Breast cancer expert puts new mammogram findings into proper context

February 13, 2014 | by

Yet another study is casting doubt about the value of mammograms, eroding the confidence of many women in the value of what has proven to be a lifesaving screening for breast cancer.

breast cancer

Mammograms don't actually save lives, a controversial new study contends. City of Hope's Laura Kruper, however, offers some need-to-know context to those findings.

The study, published Feb. 11 in the British Medical Journal, found that death rates over 25 years were the same among women ages 40 to 59 regardless of whether or not they underwent regular mammograms.

The researchers wrote in their conclusion: “Our results support the views of some commentators that the rationale for screening by mammography should be urgently reassessed by policy makers.”

But many physicians who feel responsible for women’s health are unconvinced.

“This study does not change my view,” said Laura Kruper, M.D., head of breast surgery service at City of Hope and director of the Rita Cooper Finkel and J. William Finkel Women’s Health Center.

“Eighty percent of breast cancers are spontaneous, so there's really no way to determine who is at risk and should be getting regular mammograms,” she said. “The American Cancer Society has already issued a statement (in response to this study) that they still recommend annual screening starting at age 40.”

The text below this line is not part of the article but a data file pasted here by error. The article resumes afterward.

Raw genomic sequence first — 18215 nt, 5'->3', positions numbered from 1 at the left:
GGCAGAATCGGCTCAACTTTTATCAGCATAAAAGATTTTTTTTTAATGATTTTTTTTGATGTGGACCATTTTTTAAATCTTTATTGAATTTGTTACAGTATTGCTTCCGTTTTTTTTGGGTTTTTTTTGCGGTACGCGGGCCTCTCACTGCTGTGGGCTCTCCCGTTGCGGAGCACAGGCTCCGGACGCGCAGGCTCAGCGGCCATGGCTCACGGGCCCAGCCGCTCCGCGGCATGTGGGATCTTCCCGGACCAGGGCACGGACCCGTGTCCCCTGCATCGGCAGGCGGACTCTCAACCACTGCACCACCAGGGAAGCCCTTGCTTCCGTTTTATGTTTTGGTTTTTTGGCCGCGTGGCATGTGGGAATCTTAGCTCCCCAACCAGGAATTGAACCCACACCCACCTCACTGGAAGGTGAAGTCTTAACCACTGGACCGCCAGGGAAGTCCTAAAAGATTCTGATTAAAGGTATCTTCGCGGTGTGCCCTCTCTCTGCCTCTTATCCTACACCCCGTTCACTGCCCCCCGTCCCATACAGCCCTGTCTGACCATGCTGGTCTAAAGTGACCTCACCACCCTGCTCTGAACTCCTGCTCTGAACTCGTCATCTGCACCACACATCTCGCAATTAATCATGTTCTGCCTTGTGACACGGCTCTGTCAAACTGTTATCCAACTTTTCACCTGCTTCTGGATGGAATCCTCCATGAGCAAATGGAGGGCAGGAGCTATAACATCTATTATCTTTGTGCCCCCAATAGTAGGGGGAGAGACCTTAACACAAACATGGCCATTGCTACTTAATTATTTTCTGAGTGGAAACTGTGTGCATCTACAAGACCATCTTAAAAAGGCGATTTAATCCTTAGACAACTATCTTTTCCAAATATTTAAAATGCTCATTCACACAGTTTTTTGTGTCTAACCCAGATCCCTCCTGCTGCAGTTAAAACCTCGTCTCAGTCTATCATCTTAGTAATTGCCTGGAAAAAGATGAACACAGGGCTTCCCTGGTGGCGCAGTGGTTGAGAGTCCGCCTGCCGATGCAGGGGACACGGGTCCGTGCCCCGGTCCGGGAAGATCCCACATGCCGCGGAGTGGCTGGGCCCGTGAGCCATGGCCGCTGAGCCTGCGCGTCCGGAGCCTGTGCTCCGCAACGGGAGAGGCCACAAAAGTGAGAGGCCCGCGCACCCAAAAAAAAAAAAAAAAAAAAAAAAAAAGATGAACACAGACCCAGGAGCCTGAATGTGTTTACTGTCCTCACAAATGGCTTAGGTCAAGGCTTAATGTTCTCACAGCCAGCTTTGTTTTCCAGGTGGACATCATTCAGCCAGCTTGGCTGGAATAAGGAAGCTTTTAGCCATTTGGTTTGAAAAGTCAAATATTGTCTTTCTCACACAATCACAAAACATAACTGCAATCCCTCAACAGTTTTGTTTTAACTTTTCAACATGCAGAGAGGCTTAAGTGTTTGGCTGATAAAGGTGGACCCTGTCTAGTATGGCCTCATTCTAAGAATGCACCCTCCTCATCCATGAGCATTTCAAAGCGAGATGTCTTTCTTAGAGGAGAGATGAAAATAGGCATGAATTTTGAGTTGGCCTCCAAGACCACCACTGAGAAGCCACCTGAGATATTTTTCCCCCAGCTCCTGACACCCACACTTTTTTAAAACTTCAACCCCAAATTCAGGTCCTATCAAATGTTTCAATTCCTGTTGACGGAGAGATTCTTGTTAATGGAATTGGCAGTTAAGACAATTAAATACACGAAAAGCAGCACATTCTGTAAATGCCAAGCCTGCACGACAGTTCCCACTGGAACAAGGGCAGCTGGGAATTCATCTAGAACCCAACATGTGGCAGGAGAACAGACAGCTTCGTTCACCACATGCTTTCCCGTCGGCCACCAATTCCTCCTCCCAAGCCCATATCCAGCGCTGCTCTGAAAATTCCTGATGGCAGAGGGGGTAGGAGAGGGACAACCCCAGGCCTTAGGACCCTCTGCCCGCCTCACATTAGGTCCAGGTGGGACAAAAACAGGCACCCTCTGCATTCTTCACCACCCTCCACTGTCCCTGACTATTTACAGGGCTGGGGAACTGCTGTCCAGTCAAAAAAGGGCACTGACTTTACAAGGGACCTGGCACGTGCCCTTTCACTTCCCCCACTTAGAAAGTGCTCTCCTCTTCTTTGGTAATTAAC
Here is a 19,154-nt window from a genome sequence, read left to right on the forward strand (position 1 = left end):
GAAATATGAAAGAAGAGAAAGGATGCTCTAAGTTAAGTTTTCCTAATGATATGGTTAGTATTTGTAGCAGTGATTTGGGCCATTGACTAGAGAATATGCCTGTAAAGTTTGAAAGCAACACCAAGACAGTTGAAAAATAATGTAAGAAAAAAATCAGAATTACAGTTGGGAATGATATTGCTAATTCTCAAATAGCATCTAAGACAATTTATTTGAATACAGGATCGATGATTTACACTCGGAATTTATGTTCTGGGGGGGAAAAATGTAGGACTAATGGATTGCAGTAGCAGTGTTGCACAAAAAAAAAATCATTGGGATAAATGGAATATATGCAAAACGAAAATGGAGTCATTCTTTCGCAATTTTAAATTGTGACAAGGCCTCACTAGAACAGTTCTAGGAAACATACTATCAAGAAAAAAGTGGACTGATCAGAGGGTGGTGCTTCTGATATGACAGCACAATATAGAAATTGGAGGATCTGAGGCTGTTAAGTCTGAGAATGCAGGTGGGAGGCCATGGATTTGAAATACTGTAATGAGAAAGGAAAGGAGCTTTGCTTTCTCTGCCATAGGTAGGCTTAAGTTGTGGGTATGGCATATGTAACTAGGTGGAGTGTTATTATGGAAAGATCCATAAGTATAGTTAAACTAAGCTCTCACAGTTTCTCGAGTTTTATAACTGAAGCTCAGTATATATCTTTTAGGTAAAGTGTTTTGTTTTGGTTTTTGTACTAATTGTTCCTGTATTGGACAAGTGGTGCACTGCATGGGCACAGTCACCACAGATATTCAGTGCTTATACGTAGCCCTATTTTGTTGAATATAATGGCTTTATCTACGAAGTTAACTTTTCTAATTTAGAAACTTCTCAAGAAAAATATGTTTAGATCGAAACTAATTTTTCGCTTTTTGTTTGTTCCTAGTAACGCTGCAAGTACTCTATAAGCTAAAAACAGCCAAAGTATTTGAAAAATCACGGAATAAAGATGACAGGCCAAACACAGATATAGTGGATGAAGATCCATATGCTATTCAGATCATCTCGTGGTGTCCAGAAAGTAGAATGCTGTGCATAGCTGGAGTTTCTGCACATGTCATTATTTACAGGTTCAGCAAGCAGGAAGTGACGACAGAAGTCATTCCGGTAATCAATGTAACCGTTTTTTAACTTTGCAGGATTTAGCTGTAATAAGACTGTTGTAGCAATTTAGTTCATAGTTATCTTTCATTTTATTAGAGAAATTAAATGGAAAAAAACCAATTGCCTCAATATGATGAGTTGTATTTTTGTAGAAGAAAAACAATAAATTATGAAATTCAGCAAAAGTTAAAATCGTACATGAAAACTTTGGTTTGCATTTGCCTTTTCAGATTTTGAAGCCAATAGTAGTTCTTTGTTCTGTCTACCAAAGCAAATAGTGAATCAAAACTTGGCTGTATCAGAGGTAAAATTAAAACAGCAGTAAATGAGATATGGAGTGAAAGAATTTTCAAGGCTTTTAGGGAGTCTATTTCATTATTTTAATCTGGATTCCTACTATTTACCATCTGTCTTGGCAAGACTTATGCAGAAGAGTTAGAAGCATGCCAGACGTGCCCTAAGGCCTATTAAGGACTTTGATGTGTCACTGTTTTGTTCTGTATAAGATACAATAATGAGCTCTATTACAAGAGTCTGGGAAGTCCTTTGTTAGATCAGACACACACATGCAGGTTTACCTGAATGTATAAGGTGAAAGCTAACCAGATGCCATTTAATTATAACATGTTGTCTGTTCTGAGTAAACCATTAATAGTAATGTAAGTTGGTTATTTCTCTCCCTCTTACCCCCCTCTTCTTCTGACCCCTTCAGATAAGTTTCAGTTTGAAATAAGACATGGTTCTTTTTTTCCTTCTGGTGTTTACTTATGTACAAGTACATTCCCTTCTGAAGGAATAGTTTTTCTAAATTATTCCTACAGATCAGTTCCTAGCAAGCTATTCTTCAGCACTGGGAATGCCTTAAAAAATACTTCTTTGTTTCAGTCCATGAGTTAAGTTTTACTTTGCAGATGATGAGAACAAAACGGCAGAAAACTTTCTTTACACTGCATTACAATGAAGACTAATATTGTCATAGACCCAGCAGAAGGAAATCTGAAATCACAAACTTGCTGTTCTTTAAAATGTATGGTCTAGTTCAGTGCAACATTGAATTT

Like the American Cancer Society, Kruper pointed to what she considers shortcomings of the study.

“The study only looked at mortality rates, and the problem with that is that our treatments are so good now that a woman presenting with later-stage disease might do as well as a woman who has earlier-stage breast cancer because of the better treatments.”

She added: “The study does not look at morbidity. With breast cancer caught at earlier stages, there is often less-aggressive surgery, perhaps no chemotherapy ... That really matters, since chemo can have lifelong effects on people.”

Otis Brawley, M.D., MPH, chief medical officer of the American Cancer Society, said the Canadian study is just one more piece of information about breast cancer screening. His organization is certainly not changing its breast cancer screening recommendations based on it.

Those recommendations are that women age 40 and older undergo a mammogram and a breast exam every year.